Preliminary Analysis (April 10)
I am still migrating social movement data to the Tracker maps I set up, but from the data that I have collected, I see two important points:
- Donald Trump seems to attract more violence to the area he visits.
- Police shootings led to a surge of violence in the Black Lives Matter movement and increased the intensity in which it spread across the country.
- His campaign avoided areas that experienced high levels of social movement violence. (Cat and mouse)
- Marxist ideals seemed to be a driving ideological force in the Anti-Trump movement.
- Mexican flags were the second most used flags in the Anti-Trump movement.
- American Patriotism seems to be absent in both Black Lives Matter and Anti-Trump movements.
- Black Lives Matter is an organized social movement but it is decentralized. Anti-Trump is very disorganized, not central leadership. Yes, there is local leaders, but not national leaders.
- Evolution of the Black Lives Matter movement: more inclusion of other movements, ethnicities, etc.
Emotional Identity and Technology Theories
There are two major schools of thought in the existing literature on social movements that I will look at in this research project: emotional identity and technology theories and new social movement theories. Each school of thought has many concepts and scholars, so I will only present those that I believe are most relevant to my project, especially to the units of analysis I have chosen to study.
The first school of thought emphasizes the role emotion and technology have on identity construction in social movements (SMs). One proposed explanation for this phenomenon is the concept of “emotion cultures,” which hypothesizes that expectations about how movement members should feel about themselves and other groups are specified by “feeling” and “expression rules.”  Verta Taylor also writes that emotions can be used “to create solidarity and self-change among participants…[and to] influence elite and authorities.”  The concept of these “cultures” also seek to explain the politicization of the grievances of movement members.  I have also noticed that the rise of political correctness in the 21st century may also be affecting how prevalent these rules and cultures are in the anti-Trump and Black Lives Matter movements.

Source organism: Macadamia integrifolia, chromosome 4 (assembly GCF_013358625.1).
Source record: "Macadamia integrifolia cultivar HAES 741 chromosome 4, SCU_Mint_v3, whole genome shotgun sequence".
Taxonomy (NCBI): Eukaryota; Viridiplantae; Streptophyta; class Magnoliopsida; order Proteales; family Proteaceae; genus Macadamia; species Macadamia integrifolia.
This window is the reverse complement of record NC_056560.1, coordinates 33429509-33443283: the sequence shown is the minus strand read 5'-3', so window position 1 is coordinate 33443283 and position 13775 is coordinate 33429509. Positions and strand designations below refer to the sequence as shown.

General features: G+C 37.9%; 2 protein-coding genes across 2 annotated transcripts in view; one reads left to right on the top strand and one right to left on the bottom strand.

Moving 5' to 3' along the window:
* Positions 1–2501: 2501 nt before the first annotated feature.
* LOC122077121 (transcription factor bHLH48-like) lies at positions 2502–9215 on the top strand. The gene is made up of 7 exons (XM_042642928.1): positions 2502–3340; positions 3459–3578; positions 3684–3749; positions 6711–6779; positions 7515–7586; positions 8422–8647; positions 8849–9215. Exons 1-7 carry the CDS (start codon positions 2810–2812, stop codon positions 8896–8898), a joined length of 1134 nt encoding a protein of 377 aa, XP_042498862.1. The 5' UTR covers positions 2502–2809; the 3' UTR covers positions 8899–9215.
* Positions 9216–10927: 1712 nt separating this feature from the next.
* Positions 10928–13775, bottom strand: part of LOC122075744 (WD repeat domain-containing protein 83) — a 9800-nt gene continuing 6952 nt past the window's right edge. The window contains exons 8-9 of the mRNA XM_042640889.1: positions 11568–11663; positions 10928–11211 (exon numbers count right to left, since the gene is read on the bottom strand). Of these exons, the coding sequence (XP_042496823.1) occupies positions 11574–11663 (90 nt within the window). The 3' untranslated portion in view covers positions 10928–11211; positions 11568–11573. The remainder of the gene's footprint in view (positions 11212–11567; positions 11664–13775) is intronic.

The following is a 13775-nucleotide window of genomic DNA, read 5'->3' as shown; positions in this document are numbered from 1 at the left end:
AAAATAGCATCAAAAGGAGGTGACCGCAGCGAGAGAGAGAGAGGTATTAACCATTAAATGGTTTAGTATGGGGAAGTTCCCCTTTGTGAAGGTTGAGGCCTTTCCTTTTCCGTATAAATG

However, the rise of technology has also created a discussion on whether the Internet and “other new media” are effective enough to mobilize people to a cause, especially for the Black Lives Matter which seems to gain a significant amount of its support online via social media networks. Nonetheless, William Gamson argued that the cyberspace is “not a particularly useful kind of space when it comes to building commitment, solidarity, and a strong sense of collective identity” (emphasis mine). This could also explain the critique against “slacktivism” that is allegedly prevalent on social networking sites like Facebook and Twitter. However, forums and social media groups have been found to create “pseudo-gemeinschaft” experiences, or close pseudo social relations, that have led to collective identity formation, explains Karen Cerulo. Without a doubt, the advancement of technology has influenced the growth and organization of modern SMs, but the apparent decline of the Marxist tendencies SMs traditionally follow also have an effect on them. We will explore this in the next section.
New Social Movement Theories